New Books Network

Alexander Maxwell, “Choosing Slovakia: Slavic Hungary, the Czechoslovak Language, and Accidental Nationalism” (Tauris Academic Studies, 2009)
On 1 January 1993 Slovakia became an independent nation. According to conventional Slovak nationalist history that event was the culmination of a roughly thousand year struggle. Alexander Maxwell argues quite differently in his book Choosing Slovakia: Slavic Hungary, the Czechoslovak Language, and Accidental Nationalism (Tauris Academic Studies, 2009). Although focused... Read More
Kimberly Zarecor, “Manufacturing a Socialist Modernity: Housing in Czechoslovakia, 1945-1960” (Pittsburgh UP, 2011)
When I first went to the Soviet Union (in all my ignorance), I was amazed that everyone in Moscow lived in what I called “housing projects.” The Russians called them “houses” (doma), but they weren’t houses as I understood them at all. They were huge, multi-story, cookie-cutter apartment blocks, one... Read More
Melissa Caldwell, “Dacha Idylls: Living Organically in Russia’s Countryside” (University of California Press, 2010)
Russians’ dachas are regularly mentioned in a sentence or two in newspaper articles about life in Russia, and many of who have visited the lands of the former Soviet Union have visited dachas. Yet, just as Russians themselves treat dachas as an escape, outsiders tend to treat them as peripheral.... Read More
Francis Tapon, “The Hidden Europe: What Eastern Europeans Can Teach Us” (WanderLearn, 2012)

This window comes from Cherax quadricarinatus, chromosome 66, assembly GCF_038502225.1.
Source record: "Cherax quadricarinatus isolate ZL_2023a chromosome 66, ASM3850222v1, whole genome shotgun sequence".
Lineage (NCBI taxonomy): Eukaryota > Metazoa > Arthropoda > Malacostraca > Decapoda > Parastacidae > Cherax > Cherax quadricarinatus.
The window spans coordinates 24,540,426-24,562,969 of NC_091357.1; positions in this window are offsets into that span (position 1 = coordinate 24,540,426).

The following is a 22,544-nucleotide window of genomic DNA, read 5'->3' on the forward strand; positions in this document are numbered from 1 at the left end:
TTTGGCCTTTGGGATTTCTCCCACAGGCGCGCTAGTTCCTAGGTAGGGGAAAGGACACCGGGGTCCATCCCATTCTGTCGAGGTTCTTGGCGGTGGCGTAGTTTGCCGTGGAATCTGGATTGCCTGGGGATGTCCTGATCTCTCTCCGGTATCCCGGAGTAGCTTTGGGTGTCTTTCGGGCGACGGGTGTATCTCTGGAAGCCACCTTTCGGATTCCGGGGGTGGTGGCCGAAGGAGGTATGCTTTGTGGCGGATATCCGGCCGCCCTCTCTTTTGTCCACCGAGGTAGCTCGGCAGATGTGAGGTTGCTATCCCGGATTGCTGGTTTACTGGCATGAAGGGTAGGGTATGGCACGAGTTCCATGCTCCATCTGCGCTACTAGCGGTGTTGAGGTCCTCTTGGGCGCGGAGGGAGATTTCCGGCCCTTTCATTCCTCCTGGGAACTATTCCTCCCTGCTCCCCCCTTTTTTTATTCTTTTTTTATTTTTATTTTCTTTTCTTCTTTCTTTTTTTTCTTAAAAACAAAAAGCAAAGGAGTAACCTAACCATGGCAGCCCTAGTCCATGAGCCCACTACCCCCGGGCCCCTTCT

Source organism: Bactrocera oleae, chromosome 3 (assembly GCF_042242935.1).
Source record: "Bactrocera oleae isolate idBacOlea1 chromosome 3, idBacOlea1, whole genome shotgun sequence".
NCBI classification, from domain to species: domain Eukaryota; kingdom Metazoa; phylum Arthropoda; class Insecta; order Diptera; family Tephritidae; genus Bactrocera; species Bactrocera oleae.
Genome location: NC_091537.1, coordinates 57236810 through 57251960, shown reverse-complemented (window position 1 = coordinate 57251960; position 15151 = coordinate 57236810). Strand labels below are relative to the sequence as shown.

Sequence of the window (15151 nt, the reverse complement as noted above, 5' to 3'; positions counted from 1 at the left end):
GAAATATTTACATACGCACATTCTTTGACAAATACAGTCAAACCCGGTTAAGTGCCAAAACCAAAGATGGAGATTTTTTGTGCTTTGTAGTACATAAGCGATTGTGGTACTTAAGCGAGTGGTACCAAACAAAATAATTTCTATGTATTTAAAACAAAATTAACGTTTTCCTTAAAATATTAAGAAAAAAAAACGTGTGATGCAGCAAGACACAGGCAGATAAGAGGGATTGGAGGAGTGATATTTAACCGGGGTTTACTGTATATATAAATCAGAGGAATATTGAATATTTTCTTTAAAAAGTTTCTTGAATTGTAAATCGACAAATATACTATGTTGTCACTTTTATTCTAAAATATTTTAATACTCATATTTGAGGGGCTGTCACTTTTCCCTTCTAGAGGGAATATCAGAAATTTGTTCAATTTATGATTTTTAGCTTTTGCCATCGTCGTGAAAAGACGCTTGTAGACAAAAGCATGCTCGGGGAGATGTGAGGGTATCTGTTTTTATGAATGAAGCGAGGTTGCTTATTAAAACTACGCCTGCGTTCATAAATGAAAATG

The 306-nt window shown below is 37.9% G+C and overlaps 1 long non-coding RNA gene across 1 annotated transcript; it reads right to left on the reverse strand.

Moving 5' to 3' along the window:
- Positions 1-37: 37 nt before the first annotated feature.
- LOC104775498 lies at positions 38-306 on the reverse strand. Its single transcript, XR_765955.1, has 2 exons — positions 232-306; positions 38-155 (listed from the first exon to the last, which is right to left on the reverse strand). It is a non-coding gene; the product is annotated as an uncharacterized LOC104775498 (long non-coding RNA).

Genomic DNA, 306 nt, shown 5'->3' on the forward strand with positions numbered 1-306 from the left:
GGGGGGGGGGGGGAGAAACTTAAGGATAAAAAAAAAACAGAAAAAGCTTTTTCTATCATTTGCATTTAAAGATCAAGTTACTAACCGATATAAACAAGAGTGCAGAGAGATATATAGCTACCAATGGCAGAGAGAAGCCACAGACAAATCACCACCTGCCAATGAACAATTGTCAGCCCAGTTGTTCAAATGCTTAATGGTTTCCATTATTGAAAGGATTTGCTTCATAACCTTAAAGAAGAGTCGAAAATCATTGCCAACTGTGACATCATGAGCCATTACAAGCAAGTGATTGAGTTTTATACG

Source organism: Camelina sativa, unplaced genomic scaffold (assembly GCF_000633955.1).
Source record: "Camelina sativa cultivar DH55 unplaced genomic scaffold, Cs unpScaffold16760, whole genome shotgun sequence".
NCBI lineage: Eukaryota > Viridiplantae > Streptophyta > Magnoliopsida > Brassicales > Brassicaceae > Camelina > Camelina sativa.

Most of the specialists in Eastern Europe I know first got truly interested in the region after a trip, which then triggered applications to grad school, years spent reading books, and a year or two in the particular country or region of choice researching a dissertation. Francis Tapon‘s story is... Read More
David Crowley and Susan Reid, “Pleasures in Socialism: Leisure and Luxury in the Eastern Block” (Northwestern UP, 2010)
We all know socialism failed in Eastern Europe and that failure reflected two great shortcomings: a lack of democracy and an economic system that consistently fell short in providing its ostensible benefactors, the workers, with consumer goods from housing to fashion. Yet paradoxically the more ingrained these truths become the... Read More
Mary Neuburger, “The Orient Within: Muslim Minorities and the Negotiation of Nationhood in Modern Bulgaria (Cornell UP, 2004)
Eastern Europe has never had the draw for scholars or tourists of France, Italy, Germany, or Great Britain, and within eastern Europe Bulgaria has invariably been overshadowed by Poland and the former Habsburg territories in the north and the more volatile region of former Yugoslavia. Just because Bulgarian history has... Read More
Nathaniel Wood, “Becoming Metropolitan: Urban Selfhood and the Making of Modern Cracow” (Northern Illinois UP, 2010 )
When I began my graduate history, virtually all my fellow apprentice historians of eastern Europe were captivated by nationalism and focused their research accordingly. Of particular interest was how people from nobles to peasants came to identify themselves as part of a common national identity as society modernized. Nathaniel Wood... Read More